It kept me up at night the night before the race in Spain -The Monster Athlete in the Closet – whom was analyzing each element of the race while the Mostly Zen Athlete I’ve Always Been tried to sleep. When I realized it was there, I thought a new element of athlete had been discovered, and I was certain that these two parts of my competitive being were going to have to meet to move towards my next goals. Would this meeting be the gnarly, teeth-gritting, screaming-internal-monologue, bleeding rage breakdown of personal barriers that I imagined it to be? Ouch – I really wished not. I don’t have many pre-race rituals. I don’t do insane visualizations, chant mantras, or perform rituals. And while I do usually spend months at a time between big races preparing, and zeroing in my training my only starting line requirement is that I have time and space to tap into the quiet, and turn on that inner voice that usually whispers, but sometimes yells as I lay down what I have. So, Boulder wasn’t any different. I was literally just floating along, checking off pre-race events and obligations without paying much attention to the matter at hand. As I tucked myself into bed and tried to sleep that night, I found myself quietly determined to close the season with a bang in the morning – I had been hunting a sub-5:00 hour finish all season and half-promised I would aim for it tomorrow. But, I made the full promise to dump everything I had on the course in Boulder. And, in the event that I didn’t find much to be there (due to distractions, overwhelming amounts of intense travel, a body that had been hiding its exhaustion with exuberance,) to give myself a break and chalk it up to an experience. (As if that would be so easy.) In the back of my mind I knew that all I really wanted was to finish this race happy, healthy, and knowing that I had emptied my tank out there so that I could rest up and start to imagine the next challenge – in whatever form. All that I had to give would have to be enough. And so, the gun went off and this – my hometown race – released its athletes onto a flat, fast, beautiful and hot racing paradise. From somewhere, my arms found their strokes through the sun-dappled water. My legs found their push on the bike. And my heart, and belly, felt every bit of the run – moving from the core, towards the finish line in a negative split half-marathon. From somewhere within; without a gritting of teeth, self-deprocating inner voice or inferno of rage – the goal came. The course – though challenging, (I needed to wear a sports bra filled with ice on the run) didn’t wear me thin. the field, though stacked, didn’t surprise me. And my own strength, though deep within, was there – as I knew that it had been and it came flowing out from somewhere beneath the screams and cheers of friends and family. I cruised across the finish line and smiled – having coaxed out each little bit of power I had. And then, I looked at my watch: a 4:56. Mission accomplished. Tears of joy streamed down my face. In that moment that I looked down and saw my new PR, saw that I again had the ability to set my mind to something and push to meet that goal, something clicked over in me — like the mileage in a little car. I knew that I have the capability of going faster than I ever have before, of more than I ever imagined when I took off to be an endurance athlete. There was an ease in this success – it came straight from the core, without much coaxing (no gritting, ripping blood-thirsty breakdown.) No, this came from the place where my body is far more powerful than I give it credit, and my mind thinks nothing of previous impossibility. There isn’t a gripping fear that I won’t achieve my goal, but rather an understanding that setting the goal and attempting it is the achievement. And with this combination, there are lots and lots of things that body/minds can do…raw things that go beyond closed courses.And so, I’m plotting – planning 2013. Doing so has been harder than I thought – I suppose I could aim at the World Championships again, continue to push my PR lower into the 4hr realm. I could try racing on other continents, see other parts of the world through triathlon glasses. I am awfully thankful for the way that triathlon has helped me learn how to face challenge, approach and succeed in competition and I will always enjoy events where I get to be an ambassador for these gifts. But there is something bigger looming. Quite literally, I feel like there might be oceans to swim, mountains to overcome, deserted trails to conquer. My triathlon hat and squeezy-suit will be hung up for a few months now while I regroup and look forward to whatever these new goals may be – and as I figure out how to tangibly fathom and face them. In whatever light it is cast, 2013 will be a year of traveling fast + far with that full belly + soul for sure.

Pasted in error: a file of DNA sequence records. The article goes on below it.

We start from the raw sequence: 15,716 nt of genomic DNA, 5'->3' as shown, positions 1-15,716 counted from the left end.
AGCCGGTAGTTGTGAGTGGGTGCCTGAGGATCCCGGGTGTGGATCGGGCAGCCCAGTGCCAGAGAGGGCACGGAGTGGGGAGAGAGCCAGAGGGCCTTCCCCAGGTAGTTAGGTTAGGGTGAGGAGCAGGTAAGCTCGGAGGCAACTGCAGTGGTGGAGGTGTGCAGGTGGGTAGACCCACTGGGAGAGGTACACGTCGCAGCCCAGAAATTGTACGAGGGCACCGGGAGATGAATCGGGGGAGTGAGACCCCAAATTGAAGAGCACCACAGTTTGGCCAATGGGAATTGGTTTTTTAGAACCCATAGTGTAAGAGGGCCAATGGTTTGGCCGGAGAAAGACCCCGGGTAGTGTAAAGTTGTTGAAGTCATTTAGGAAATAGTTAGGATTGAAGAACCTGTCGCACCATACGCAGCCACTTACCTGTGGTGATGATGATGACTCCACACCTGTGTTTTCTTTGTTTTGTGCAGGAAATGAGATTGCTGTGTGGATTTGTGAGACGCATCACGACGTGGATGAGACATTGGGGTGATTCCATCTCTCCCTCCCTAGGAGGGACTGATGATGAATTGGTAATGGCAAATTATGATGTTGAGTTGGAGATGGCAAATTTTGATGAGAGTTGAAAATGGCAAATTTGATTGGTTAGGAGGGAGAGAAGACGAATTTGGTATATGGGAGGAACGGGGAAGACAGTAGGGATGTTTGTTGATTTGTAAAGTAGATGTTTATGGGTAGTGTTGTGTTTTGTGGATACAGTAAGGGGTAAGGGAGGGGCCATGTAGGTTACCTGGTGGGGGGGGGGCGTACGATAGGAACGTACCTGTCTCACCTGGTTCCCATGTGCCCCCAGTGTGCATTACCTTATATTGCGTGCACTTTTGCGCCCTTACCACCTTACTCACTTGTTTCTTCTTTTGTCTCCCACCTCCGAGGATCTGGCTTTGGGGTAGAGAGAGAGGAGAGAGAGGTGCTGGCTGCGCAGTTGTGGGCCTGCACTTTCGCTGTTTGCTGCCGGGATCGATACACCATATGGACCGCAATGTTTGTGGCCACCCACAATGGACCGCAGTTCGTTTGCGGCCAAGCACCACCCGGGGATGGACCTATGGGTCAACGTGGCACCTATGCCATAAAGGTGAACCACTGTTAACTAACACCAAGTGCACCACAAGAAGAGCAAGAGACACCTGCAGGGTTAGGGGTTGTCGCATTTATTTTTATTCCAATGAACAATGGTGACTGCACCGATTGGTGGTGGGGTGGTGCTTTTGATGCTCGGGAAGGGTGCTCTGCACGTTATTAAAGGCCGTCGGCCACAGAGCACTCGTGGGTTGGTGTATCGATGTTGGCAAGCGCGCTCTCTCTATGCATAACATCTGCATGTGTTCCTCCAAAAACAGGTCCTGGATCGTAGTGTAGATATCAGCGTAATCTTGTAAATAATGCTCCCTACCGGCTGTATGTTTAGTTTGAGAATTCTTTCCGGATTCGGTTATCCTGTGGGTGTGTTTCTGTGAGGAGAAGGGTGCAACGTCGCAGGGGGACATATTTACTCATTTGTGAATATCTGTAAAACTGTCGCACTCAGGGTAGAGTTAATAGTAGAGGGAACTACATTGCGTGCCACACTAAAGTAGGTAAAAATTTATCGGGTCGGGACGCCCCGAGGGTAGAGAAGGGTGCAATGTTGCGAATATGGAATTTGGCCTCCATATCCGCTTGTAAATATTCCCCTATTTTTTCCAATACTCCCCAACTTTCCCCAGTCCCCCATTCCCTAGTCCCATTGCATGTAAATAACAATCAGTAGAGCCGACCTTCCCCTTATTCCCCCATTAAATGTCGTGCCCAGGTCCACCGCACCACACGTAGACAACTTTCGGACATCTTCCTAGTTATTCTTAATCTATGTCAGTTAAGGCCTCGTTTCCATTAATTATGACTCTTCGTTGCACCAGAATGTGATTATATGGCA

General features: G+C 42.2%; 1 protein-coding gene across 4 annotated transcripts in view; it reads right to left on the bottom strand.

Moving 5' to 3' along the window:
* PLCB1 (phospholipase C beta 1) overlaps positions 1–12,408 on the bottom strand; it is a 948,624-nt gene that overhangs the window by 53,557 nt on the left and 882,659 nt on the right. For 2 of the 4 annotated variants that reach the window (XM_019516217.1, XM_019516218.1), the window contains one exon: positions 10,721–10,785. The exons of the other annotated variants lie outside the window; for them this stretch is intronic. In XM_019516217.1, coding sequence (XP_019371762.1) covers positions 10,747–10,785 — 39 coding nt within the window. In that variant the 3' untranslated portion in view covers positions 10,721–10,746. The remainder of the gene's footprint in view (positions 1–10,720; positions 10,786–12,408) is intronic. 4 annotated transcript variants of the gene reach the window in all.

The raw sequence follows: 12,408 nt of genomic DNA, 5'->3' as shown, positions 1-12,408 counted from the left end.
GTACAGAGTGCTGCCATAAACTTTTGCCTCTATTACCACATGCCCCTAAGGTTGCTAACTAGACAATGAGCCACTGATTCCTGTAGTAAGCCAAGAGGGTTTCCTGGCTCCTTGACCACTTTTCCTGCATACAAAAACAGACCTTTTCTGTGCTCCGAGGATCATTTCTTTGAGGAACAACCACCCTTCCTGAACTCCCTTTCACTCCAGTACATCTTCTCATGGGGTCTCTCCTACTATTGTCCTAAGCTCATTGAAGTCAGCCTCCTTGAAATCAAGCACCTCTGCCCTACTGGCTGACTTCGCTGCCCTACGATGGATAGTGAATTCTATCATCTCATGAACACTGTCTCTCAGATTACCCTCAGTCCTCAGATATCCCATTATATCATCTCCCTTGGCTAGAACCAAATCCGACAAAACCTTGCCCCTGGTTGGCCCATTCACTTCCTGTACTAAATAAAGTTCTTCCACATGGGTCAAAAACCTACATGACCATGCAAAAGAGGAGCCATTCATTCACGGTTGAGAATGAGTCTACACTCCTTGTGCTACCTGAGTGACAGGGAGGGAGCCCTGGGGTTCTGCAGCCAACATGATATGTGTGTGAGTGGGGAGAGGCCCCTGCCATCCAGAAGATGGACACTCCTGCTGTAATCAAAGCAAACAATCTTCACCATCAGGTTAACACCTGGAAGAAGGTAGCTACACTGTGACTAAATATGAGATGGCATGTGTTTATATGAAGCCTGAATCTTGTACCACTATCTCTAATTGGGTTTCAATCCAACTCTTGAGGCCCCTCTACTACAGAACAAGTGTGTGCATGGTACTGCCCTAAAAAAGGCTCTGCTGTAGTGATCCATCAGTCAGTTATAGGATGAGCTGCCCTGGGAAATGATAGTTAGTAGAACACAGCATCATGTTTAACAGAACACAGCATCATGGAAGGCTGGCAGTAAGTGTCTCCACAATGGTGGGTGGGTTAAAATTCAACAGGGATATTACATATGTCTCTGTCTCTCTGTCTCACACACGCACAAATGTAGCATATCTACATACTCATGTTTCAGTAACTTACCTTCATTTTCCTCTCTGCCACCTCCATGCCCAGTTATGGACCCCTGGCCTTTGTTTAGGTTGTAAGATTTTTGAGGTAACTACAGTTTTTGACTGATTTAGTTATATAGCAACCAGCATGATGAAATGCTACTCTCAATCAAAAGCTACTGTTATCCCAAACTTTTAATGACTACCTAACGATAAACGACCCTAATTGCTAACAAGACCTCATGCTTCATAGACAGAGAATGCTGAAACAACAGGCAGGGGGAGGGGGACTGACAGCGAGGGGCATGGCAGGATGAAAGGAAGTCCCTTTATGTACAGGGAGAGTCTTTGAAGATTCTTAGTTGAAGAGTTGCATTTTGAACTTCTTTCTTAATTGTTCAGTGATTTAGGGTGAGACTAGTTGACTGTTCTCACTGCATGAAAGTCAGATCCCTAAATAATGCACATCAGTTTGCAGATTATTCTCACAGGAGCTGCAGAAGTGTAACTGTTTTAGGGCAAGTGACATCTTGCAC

The photos in this post were taken by my brother, Evan, whom flew all the way from Chicago to cheer and take embarrassing snaps of me in sweaty, squeezy clothes. These are some of my favorite shots/moments but he took over 360 images. I cannot express how WONDERFUL it was to have my entire family on the course – to hear their voices and see their smiles, and to share this personal victory with them. Over the moon!!